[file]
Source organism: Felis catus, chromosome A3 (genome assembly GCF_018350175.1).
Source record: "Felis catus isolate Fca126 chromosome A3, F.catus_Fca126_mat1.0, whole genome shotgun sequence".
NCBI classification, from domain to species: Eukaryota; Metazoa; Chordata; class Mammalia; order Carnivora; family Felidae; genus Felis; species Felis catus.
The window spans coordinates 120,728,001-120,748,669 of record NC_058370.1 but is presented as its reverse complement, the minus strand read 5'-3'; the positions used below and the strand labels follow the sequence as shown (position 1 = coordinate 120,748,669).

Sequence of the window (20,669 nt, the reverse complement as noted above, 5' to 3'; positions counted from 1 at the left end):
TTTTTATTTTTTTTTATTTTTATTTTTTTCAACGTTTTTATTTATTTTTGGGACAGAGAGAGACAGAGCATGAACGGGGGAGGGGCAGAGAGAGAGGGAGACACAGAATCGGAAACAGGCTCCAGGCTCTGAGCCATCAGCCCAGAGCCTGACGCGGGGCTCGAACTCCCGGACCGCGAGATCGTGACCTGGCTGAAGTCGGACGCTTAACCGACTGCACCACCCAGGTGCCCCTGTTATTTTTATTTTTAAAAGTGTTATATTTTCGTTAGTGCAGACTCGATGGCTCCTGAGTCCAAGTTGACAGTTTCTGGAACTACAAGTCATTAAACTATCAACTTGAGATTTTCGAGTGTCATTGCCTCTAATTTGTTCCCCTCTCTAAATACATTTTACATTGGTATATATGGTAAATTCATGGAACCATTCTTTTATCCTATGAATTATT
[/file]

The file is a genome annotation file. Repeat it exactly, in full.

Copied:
Source organism: Felis catus, chromosome A3 (genome assembly GCF_018350175.1).
Source record: "Felis catus isolate Fca126 chromosome A3, F.catus_Fca126_mat1.0, whole genome shotgun sequence".
NCBI classification, from domain to species: Eukaryota; Metazoa; Chordata; class Mammalia; order Carnivora; family Felidae; genus Felis; species Felis catus.
The window spans coordinates 120,728,001-120,748,669 of record NC_058370.1 but is presented as its reverse complement, the minus strand read 5'-3'; the positions used below and the strand labels follow the sequence as shown (position 1 = coordinate 120,748,669).

Sequence of the window (20,669 nt, the reverse complement as noted above, 5' to 3'; positions counted from 1 at the left end):
TTTTTATTTTTTTTTATTTTTATTTTTTTCAACGTTTTTATTTATTTTTGGGACAGAGAGAGACAGAGCATGAACGGGGGAGGGGCAGAGAGAGAGGGAGACACAGAATCGGAAACAGGCTCCAGGCTCTGAGCCATCAGCCCAGAGCCTGACGCGGGGCTCGAACTCCCGGACCGCGAGATCGTGACCTGGCTGAAGTCGGACGCTTAACCGACTGCACCACCCAGGTGCCCCTGTTATTTTTATTTTTAAAAGTGTTATATTTTCGTTAGTGCAGACTCGATGGCTCCTGAGTCCAAGTTGACAGTTTCTGGAACTACAAGTCATTAAACTATCAACTTGAGATTTTCGAGTGTCATTGCCTCTAATTTGTTCCCCTCTCTAAATACATTTTACATTGGTATATATGGTAAATTCATGGAACCATTCTTTTATCCTATGAATTATT